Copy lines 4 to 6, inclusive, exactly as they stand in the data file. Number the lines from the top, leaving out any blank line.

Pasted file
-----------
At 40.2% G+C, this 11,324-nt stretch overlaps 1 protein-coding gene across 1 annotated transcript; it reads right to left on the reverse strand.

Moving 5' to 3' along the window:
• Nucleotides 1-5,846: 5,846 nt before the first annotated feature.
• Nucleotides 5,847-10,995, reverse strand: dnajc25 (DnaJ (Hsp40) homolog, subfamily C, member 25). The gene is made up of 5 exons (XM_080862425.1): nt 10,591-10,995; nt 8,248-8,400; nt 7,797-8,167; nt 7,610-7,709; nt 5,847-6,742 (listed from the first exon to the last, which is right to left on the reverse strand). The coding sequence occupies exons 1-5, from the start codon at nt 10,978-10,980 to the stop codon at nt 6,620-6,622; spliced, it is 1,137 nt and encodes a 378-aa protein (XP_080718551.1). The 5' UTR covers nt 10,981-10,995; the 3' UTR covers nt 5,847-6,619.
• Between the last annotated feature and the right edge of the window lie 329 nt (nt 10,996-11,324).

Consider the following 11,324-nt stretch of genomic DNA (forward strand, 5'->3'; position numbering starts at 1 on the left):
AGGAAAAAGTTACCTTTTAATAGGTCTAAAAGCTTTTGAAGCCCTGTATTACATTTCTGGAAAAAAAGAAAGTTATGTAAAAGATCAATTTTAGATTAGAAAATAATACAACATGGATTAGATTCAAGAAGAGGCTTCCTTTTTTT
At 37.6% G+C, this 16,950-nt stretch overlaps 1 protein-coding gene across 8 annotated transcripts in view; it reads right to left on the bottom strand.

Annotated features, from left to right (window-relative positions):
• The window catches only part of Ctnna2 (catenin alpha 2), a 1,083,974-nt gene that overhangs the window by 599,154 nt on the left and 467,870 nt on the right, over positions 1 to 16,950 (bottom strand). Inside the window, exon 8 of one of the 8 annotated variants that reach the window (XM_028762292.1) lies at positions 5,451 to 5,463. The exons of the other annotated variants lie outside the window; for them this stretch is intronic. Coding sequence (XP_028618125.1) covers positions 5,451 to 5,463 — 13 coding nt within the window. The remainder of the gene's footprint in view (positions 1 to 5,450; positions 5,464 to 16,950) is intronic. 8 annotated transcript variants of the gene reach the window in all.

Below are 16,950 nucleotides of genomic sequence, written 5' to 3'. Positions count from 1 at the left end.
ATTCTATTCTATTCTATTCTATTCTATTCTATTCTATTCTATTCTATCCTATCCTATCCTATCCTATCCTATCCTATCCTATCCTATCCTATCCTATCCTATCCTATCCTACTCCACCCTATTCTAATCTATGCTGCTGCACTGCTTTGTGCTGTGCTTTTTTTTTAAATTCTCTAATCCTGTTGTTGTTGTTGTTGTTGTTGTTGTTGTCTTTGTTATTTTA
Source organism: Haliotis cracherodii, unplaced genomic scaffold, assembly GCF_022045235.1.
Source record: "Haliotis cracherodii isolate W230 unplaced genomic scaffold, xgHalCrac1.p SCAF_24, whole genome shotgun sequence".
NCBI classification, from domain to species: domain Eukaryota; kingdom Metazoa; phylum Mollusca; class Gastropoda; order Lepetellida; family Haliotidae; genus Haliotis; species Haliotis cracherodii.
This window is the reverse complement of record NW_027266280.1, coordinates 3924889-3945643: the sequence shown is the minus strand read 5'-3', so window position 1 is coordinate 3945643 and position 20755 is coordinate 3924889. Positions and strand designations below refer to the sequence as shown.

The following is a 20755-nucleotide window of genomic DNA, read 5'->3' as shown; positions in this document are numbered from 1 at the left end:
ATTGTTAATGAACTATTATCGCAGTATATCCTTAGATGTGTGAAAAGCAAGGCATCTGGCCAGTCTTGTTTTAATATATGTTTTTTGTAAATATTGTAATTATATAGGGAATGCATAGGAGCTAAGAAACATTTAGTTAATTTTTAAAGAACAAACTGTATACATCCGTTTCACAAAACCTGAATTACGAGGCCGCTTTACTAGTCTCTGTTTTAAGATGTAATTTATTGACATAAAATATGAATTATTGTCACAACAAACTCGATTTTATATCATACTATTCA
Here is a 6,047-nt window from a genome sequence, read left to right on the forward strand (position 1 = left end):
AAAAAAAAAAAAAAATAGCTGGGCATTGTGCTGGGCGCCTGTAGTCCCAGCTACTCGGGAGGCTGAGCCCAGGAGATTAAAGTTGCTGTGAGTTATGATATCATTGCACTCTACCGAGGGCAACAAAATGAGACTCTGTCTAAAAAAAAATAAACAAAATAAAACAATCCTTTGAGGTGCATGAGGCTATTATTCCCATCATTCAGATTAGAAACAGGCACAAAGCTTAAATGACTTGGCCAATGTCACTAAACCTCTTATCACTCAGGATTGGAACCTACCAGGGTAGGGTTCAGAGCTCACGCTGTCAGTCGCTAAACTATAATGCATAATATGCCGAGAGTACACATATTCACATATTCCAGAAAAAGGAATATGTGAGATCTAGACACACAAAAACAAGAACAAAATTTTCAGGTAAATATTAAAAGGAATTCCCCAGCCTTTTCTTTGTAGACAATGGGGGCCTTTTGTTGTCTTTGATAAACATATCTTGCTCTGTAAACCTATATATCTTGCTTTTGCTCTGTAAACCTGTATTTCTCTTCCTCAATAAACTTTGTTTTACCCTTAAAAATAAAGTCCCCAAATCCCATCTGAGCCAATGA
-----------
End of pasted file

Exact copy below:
• Nucleotides 5,847-10,995, reverse strand: dnajc25 (DnaJ (Hsp40) homolog, subfamily C, member 25). The gene is made up of 5 exons (XM_080862425.1): nt 10,591-10,995; nt 8,248-8,400; nt 7,797-8,167; nt 7,610-7,709; nt 5,847-6,742 (listed from the first exon to the last, which is right to left on the reverse strand). The coding sequence occupies exons 1-5, from the start codon at nt 10,978-10,980 to the stop codon at nt 6,620-6,622; spliced, it is 1,137 nt and encodes a 378-aa protein (XP_080718551.1). The 5' UTR covers nt 10,981-10,995; the 3' UTR covers nt 5,847-6,619.
• Between the last annotated feature and the right edge of the window lie 329 nt (nt 10,996-11,324).

Consider the following 11,324-nt stretch of genomic DNA (forward strand, 5'->3'; position numbering starts at 1 on the left):